How the Republicans Lost in 2012
Thomas F. Schaller—
The 2012 election results were tough medicine for Republicans to swallow. Many conservatives and Republicans believed that Barack Obama was a left-wing radical and a failed president. He headed into the campaign with a national unemployment rate above 7.5 percent, and no incumbent president had won reelection with an employment rate that high since Franklin Roosevelt. During Obama’s first term, deficits and the national debt ballooned, and even if a lot of the spending was the result of Bush-era policies, many of the same conservatives and Republicans who had long remained silent about fiscal responsibility had suddenly discovered austerity in the hope that fiscal gloom would further damage Obama’s reelection bid. To those on the right, the president was a ‘hopey-changey’ public relations gimmick now exposed as a fraud. Convinced that most American voters shared these sentiments, conservative radio and television talk show hosts repeatedly compared Obama to Jimmy Carter. Now it was time for Obama to suffer in 2012 the same fate Carter did in 1980, when Ronald Reagan defeated him in a landslide.
In the year leading up to the election, national polls forecast a close race with a slight but hardly insurmountable Obama edge. It was entirely reasonable for those who thought the president should lose to predict that, in fact, he would lose. Their expectations were fueled by electoral signals emanating from conservative media outlets. Ignoring the rigorous and eventually spot-on predictions of an Obama win by New York Times psephologist Nate Silver, who called every one of the fifty state outcomes, many Republicans turned instead to the comforting analyses of UnSkewedPolls.com and its founder, Dean Chambers, who claimed that national and state polls were systematically biased in favor of Obama and that Mitt Romney would prevail.
But as the actual results became clear on Election Night, Republican delusions ran aground on electoral reality. The most bizarre moment of the night—and for Democrats and liberals, the most satisfying—was the sight of Republican political guru Karl Rove, certain that his internal calculations showed a Romney victory, being humiliated on national television by Fox News Channel anchor Megyn Kelly.
Barack Obama had won reelection. His national popular vote margin was smaller than in 2008, and in all but three states his winning margin over Romney was smaller than it had been four years earlier against John McCain. The president also lost two states, Indiana and North Carolina, that he had won in 2008; otherwise the electoral maps were identical. But the win’s the thing, Obama won, and there are no consolation prizes even for close runners-up. To many conservatives and Republicans, the 2012 presidential election results were a devastating rebuke and a dissonant signal that their view of the president, of his policies, and perhaps of the country itself differed significantly from that of a majority of Americans.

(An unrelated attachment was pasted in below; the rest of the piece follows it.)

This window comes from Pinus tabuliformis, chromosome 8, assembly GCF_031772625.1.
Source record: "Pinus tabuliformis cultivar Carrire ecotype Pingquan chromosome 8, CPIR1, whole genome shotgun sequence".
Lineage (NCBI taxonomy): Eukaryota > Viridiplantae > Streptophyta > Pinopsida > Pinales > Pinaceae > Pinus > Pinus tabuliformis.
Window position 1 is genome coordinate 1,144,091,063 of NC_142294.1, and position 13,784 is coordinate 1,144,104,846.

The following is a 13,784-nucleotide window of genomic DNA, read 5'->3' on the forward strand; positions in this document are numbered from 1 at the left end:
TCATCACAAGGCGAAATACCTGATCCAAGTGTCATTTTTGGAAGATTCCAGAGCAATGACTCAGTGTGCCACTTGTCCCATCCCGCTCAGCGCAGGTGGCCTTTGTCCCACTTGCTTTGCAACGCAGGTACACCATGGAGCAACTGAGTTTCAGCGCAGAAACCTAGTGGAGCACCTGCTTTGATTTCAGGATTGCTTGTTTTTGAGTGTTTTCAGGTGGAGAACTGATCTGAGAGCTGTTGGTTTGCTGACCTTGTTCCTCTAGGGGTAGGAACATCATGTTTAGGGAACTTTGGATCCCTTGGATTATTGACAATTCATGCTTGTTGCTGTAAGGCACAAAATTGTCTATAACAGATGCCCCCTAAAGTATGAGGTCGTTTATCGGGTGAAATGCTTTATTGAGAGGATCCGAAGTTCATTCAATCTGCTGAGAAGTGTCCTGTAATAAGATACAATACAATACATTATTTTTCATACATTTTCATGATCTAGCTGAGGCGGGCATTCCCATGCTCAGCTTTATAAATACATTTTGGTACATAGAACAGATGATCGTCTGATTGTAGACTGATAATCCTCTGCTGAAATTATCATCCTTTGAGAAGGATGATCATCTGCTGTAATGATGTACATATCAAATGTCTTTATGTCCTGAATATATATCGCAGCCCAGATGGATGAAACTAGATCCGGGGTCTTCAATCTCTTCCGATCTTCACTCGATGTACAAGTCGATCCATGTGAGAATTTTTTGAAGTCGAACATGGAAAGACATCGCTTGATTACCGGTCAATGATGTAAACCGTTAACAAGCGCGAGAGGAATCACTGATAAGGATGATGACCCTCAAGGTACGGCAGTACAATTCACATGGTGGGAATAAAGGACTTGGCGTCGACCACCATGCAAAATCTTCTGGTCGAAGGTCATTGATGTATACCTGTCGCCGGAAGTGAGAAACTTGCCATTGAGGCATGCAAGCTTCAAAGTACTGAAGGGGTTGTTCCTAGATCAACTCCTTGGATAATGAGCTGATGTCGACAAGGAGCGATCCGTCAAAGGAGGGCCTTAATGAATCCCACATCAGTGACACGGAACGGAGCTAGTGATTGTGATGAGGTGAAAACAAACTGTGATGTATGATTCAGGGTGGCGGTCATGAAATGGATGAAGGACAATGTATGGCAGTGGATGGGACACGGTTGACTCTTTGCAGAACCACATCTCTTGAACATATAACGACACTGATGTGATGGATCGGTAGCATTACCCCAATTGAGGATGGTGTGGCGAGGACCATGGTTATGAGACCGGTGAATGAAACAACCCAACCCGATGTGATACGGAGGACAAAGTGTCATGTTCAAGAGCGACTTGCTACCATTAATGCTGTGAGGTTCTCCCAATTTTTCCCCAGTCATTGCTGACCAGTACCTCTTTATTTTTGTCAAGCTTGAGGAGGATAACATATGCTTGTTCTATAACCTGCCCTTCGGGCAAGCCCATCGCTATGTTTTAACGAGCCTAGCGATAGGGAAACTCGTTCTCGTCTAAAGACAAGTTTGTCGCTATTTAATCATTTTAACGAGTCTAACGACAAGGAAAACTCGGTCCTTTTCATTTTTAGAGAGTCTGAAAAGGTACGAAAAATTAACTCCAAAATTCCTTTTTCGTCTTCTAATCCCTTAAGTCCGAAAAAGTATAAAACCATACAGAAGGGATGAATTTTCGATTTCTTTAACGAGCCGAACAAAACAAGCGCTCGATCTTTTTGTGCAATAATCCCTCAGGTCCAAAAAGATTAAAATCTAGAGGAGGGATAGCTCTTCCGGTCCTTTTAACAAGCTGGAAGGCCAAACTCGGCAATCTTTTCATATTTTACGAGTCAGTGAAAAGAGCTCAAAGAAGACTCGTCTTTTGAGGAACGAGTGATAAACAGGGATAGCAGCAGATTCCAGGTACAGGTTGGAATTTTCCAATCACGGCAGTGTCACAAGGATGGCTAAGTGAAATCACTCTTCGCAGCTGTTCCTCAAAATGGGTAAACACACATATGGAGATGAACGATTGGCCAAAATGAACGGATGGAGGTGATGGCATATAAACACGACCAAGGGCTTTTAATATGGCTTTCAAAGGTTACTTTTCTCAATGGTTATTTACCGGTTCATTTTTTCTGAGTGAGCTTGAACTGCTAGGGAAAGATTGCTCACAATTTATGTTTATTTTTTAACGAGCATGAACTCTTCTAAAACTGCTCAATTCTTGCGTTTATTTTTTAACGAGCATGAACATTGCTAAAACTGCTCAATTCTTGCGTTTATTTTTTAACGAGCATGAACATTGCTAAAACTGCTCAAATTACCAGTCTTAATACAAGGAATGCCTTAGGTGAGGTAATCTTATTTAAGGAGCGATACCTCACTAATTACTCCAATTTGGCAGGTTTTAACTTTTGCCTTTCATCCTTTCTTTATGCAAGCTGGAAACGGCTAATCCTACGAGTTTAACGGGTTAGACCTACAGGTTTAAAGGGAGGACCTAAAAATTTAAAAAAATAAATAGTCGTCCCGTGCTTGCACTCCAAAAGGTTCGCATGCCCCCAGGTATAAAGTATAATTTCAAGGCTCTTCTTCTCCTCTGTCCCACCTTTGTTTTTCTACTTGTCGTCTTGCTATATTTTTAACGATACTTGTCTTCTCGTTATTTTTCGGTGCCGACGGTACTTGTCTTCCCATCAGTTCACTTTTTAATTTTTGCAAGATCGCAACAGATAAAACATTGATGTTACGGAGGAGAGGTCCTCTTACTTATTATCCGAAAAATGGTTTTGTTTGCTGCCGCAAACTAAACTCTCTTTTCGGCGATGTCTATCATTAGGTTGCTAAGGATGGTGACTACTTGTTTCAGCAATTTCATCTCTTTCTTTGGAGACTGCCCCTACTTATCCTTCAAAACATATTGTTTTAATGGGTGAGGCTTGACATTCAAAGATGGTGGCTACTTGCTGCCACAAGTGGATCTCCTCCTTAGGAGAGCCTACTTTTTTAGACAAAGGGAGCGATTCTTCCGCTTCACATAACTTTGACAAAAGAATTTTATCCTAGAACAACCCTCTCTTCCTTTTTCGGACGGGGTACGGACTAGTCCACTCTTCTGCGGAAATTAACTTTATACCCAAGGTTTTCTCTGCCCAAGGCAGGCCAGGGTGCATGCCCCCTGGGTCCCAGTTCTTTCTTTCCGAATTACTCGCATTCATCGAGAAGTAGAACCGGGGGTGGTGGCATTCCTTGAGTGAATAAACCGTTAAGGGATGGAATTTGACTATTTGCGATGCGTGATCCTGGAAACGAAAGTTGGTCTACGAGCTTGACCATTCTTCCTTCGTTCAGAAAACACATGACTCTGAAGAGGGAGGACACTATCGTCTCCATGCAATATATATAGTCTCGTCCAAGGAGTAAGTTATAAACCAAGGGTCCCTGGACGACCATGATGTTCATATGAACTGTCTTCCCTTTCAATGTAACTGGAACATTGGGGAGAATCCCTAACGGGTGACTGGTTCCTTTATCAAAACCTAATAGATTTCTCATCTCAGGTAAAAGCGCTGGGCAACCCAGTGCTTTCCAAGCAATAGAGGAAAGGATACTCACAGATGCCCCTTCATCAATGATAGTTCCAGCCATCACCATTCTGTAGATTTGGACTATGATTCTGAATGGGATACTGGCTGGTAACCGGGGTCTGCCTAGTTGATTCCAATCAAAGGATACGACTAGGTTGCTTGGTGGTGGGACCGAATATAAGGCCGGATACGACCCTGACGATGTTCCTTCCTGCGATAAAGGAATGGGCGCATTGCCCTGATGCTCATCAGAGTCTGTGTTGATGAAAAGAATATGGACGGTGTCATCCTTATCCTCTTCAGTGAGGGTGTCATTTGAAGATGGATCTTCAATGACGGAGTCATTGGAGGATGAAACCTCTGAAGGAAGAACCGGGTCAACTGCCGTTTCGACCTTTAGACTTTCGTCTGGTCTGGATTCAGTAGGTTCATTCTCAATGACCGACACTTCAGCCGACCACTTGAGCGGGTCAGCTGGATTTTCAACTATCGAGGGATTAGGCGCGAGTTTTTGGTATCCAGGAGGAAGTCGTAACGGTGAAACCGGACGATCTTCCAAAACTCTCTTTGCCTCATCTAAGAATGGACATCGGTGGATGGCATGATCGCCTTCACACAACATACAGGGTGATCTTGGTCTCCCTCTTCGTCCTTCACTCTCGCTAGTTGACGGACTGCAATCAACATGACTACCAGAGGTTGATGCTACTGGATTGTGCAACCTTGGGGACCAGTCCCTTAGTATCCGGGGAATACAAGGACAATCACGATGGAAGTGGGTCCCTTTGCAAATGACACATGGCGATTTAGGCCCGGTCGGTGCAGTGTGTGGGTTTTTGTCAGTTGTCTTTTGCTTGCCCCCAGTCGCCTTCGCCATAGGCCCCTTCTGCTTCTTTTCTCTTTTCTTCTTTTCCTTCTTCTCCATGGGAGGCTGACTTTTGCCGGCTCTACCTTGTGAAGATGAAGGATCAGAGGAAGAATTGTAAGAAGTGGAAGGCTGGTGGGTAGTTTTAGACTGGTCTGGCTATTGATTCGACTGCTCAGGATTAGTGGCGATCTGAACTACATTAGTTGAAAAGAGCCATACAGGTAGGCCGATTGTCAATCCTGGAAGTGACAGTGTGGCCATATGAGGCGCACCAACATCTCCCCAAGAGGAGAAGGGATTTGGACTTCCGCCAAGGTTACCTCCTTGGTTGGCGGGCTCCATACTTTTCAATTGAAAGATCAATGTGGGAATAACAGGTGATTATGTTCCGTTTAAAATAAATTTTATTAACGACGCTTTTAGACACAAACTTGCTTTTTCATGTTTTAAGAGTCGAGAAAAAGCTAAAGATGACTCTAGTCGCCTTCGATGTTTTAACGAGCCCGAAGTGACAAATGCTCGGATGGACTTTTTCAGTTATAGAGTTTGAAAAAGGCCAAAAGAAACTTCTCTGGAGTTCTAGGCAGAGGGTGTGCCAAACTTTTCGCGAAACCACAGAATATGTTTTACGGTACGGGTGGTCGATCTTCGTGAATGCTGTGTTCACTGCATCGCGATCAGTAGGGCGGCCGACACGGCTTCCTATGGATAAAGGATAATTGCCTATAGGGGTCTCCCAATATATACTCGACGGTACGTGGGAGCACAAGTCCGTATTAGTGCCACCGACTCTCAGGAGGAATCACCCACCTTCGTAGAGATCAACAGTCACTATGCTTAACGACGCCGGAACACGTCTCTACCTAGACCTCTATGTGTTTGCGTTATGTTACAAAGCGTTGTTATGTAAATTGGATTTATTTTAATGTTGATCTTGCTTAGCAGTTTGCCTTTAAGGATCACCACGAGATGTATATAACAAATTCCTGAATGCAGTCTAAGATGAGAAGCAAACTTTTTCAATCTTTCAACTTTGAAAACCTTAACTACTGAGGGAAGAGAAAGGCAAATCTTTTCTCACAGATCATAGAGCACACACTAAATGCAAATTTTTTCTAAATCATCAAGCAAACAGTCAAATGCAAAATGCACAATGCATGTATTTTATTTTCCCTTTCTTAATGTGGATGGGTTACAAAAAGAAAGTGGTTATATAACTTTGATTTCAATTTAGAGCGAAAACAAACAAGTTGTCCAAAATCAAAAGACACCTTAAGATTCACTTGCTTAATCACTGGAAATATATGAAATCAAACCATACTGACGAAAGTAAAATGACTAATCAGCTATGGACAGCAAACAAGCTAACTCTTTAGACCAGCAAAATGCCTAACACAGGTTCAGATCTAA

The usual post-election hand-wringing and recriminations commenced even before the electoral bunting had been packed away. Winners staked claims to the political capital they had supposedly earned now that the voters ‘had spoken’; losers licked their wounds, questioned what they had done wrong, shifted blame onto others, and began figuring out what corrections they needed to make before the next cycle. Two years earlier, the Democrats answered for their failures in the 2010 midterms. In what President Obama called a ‘shellacking,’ the Democrats forfeited control of the House of Representatives and lost net seats from their Senate majority. Now the partisan shoe was on the other foot: in the coming months, Republicans would begin the wrenching process of self-examination.
The pains of this ritual were especially sharp because the four months following the election brought little good news for national Republicans. Although President Obama did not emerge unscathed from the fiscal cliff or sequester showdowns with House Republicans in late 2012 and early 2013, by midwinter his approval numbers were rising as the GOP’s numbers tanked. A mid-February Bloomberg poll showed the president with his highest approval ratings since September 2009; meanwhile, a Pew Research memo reported GOP approval at 33 percent— a twenty-year low— and further noted that Republicans had not been above 50 percent since the midpoint of George W. Bush’s presidency. The early months of Obama’s second term offered conservatives and Republicans some hope: within the span of a few weeks the president and his administration were confronted by simultaneous scandals involving domestic spying by the National Security Administration and targeting by the Internal Revenue Service of certain political groups’ tax-exempt status. And late 2013 brought the biggest policy embarrassment of the Obama era — the bungled rollout of the Affordable Care Act’s state health insurance exchanges.
Nevertheless, the months immediately following the 2012 election were an unhappy time for Republicans and conservatives. The key question they needed to answer was this: Why is the party, especially in presidential and U.S. Senate races, losing what look like winnable elections? Republicans and conservatives produced two quite different sets of responses to this question.
Excerpted from The Stronghold by Thomas F. Schaller
Thomas Schaller is professor of political science, University of Maryland, Baltimore County. He writes a political column for the Baltimore Sun and lives in Washington, DC.